The Modern Quality System Organizes the Drive for Outcomes
Legislative changes, cost and quality forces, publicly reported quality data, and changing consumer demand are converging on healthcare quality management systems. With all of this attention, there is evidently no shortage of advice regarding what needs to improve. But the real question, as we see it, is how do hospitals and healthcare providers build momentum for change using latent capacity and available resources? We’re optimisitc about taking up this question. We hope you stick around and share your insights.
With over 20 years of leadership practice in a variety of healthcare settings, we’ve learned a good deal about what works. What’s striking to us these days is the intense industry focus on improvement styles. Since there is scant evidence of a superior healthcare improvement model, and since models, in general, are not culturally transportable from one organization to another, the ongoing emphasis is remarkable.
Perhaps even more interesting to us is the seemingly bland interest in quality management fundamentals. We wonder, when did leadership, infrastructure, and core operating systems take a back seat? Some may reason that when QI models are deployed properly, these challenges are confronted. We disagree. Style almost never prevails over substance. If the foundation is weak, the building will eventually fall regardless of how clever the framework. Evidently, this is why we have yet to see one improvement model rise above all the others. We think the enthusiasm for an elite improvement framework is misguided. We have nothing against these models and we’ve employed many of them in our own practice – generally with good success. But in our view, the improvement style is far less important than the infrastructure and culture with which you plan to implement it. This makes us freethinkers when it comes to Six Sigma or FADE or PDSA or DMAIC, or AI, etc.; they are all sensible choices in our view.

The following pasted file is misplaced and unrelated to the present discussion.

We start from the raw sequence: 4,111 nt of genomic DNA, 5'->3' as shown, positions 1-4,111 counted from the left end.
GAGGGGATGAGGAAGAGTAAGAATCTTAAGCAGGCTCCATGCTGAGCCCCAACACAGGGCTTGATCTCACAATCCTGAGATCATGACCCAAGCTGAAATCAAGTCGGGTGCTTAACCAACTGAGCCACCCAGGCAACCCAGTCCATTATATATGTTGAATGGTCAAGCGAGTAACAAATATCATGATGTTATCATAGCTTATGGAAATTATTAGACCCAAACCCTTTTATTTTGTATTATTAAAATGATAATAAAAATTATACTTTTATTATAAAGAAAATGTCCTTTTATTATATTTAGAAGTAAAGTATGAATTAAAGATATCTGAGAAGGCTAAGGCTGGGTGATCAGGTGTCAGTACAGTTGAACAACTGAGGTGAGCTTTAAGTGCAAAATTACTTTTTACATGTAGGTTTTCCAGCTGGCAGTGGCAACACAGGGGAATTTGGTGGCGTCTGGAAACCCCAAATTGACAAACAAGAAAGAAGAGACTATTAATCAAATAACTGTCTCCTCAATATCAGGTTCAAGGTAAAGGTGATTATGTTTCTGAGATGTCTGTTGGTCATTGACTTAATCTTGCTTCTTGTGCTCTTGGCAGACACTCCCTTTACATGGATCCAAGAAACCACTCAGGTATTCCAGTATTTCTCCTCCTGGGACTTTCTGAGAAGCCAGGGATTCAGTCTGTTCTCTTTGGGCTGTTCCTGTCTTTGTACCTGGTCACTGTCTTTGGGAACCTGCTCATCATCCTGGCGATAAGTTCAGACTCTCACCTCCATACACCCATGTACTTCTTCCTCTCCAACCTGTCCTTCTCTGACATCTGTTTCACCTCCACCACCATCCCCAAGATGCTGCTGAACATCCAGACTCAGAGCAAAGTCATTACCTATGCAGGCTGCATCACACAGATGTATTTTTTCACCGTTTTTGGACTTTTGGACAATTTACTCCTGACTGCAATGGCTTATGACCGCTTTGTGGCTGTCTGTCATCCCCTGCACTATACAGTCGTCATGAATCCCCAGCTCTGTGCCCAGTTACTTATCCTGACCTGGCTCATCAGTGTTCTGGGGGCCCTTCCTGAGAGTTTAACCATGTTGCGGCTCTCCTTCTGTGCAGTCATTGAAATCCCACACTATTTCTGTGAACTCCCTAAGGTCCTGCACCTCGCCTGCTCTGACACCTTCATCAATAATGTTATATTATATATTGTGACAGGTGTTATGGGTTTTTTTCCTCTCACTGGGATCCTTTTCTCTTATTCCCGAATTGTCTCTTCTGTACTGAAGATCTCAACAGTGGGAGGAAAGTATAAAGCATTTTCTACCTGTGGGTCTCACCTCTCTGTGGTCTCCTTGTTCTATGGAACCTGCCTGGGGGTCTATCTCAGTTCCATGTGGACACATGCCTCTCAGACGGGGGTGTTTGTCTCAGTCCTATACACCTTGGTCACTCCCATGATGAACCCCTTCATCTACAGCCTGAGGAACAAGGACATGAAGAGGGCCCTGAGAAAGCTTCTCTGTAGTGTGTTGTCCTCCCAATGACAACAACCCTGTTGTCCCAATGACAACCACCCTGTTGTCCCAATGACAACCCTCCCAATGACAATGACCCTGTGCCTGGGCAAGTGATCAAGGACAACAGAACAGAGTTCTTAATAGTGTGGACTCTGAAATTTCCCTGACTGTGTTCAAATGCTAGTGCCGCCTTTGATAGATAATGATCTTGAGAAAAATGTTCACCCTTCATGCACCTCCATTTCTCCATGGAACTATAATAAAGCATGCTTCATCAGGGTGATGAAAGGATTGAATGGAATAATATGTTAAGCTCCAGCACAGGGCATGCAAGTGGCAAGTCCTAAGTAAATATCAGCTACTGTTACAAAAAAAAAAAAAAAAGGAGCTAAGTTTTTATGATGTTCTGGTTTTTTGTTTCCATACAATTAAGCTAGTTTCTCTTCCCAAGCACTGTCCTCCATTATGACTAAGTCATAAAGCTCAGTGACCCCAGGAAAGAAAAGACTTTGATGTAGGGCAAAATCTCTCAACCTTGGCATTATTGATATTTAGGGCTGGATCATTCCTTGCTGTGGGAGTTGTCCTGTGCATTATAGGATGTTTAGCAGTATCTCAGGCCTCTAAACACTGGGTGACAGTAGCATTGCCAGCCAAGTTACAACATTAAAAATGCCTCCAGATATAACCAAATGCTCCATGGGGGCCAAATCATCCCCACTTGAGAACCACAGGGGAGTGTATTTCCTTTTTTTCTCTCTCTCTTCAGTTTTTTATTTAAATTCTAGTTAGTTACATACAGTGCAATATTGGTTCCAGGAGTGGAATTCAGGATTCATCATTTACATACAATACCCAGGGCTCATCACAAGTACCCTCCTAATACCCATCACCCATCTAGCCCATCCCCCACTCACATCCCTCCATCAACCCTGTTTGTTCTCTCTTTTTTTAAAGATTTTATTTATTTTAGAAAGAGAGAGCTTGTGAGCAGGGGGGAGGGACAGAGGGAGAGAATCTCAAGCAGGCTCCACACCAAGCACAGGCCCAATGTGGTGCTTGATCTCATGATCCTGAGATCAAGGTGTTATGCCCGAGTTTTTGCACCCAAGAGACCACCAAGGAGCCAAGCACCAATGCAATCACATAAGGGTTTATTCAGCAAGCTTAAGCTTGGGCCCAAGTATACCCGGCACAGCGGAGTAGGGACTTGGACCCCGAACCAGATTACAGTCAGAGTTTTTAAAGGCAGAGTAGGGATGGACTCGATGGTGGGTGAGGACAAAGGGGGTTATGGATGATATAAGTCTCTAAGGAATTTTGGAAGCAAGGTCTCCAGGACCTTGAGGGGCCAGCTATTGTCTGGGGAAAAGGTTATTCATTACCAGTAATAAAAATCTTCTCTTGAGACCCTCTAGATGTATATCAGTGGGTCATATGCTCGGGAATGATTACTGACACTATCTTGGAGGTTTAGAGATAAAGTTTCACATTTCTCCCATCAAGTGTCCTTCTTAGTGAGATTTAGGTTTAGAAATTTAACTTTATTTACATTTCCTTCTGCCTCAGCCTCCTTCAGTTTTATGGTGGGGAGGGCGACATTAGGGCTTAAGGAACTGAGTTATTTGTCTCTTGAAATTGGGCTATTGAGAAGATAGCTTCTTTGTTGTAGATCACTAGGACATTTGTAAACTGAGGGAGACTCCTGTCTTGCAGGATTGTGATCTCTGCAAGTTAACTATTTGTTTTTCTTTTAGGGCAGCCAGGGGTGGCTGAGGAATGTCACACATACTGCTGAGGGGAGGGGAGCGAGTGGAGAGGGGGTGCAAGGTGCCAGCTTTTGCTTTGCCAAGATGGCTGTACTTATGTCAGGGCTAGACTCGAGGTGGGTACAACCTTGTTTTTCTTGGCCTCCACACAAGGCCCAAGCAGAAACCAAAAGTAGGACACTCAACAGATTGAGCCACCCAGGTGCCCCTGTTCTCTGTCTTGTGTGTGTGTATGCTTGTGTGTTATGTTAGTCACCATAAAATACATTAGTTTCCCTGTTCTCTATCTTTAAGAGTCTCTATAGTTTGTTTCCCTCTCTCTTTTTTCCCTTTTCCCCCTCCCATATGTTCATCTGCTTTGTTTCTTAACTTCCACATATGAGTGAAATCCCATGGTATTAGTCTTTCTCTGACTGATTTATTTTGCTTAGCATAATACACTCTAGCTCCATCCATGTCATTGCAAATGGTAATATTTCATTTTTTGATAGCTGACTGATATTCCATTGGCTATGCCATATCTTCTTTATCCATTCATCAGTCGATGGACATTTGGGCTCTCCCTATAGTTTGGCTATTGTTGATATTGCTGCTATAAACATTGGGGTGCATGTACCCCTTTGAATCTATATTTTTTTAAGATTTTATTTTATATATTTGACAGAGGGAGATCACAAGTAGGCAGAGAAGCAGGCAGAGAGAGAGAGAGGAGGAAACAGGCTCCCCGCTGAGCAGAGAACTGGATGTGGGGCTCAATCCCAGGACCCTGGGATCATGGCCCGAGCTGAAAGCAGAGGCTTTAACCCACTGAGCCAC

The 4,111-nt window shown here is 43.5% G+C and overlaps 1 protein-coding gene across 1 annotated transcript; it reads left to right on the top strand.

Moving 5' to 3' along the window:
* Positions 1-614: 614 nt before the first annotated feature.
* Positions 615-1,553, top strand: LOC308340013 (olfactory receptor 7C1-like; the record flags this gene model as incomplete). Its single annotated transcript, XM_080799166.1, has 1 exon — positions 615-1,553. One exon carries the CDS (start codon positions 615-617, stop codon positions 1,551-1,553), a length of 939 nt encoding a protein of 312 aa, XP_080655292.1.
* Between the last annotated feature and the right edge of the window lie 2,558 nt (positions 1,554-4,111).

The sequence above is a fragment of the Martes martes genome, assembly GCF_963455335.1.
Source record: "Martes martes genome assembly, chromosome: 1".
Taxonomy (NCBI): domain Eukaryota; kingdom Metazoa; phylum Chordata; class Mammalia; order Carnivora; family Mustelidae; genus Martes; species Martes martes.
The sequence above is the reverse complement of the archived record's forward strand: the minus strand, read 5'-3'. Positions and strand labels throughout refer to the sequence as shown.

In short, we’re systems thinkers and QMS operations geeks. We believe that good system design is fundamental to organizational success. Because healthcare delivery is a dynamic endeavor, adaptability and balance are the new organizational competences. We see the modern QMS as an integral part of the value solution.
In keeping with these principles, Fieldnotes focuses on strategies for achieving a whole-system approach to cost and quality improvement. This includes: leadership techniques, infrastructure reform, advanced system design, cultural transformation, and the relentless correlation of process and outcome. We believe these concepts have relevance to hospitals and healthcare providers of all shapes and sizes. We hope to inspire our fellow colleagues to challenge the status quo and to think differently about quality management. We’ll know that we’re making progress when our readers share their own tactics and success stories for pushing the modern QMS forward. We foresee and eagerly anticipate the chance to grow our knowledge and learn with you.
I sincerely hope you join in!
Kimberley Kresevic RN, BSN, MBA
Kim is currently President and CEO of Opt2Lead, a healthcare consultancy based in Cleveland, Ohio. She earned her BSN from Kent State University and her MBA from Tiffin University. She is certified in Appreciative Inquiry for Positive Organizational Change from Case Western Reserve University Cleveland, Ohio.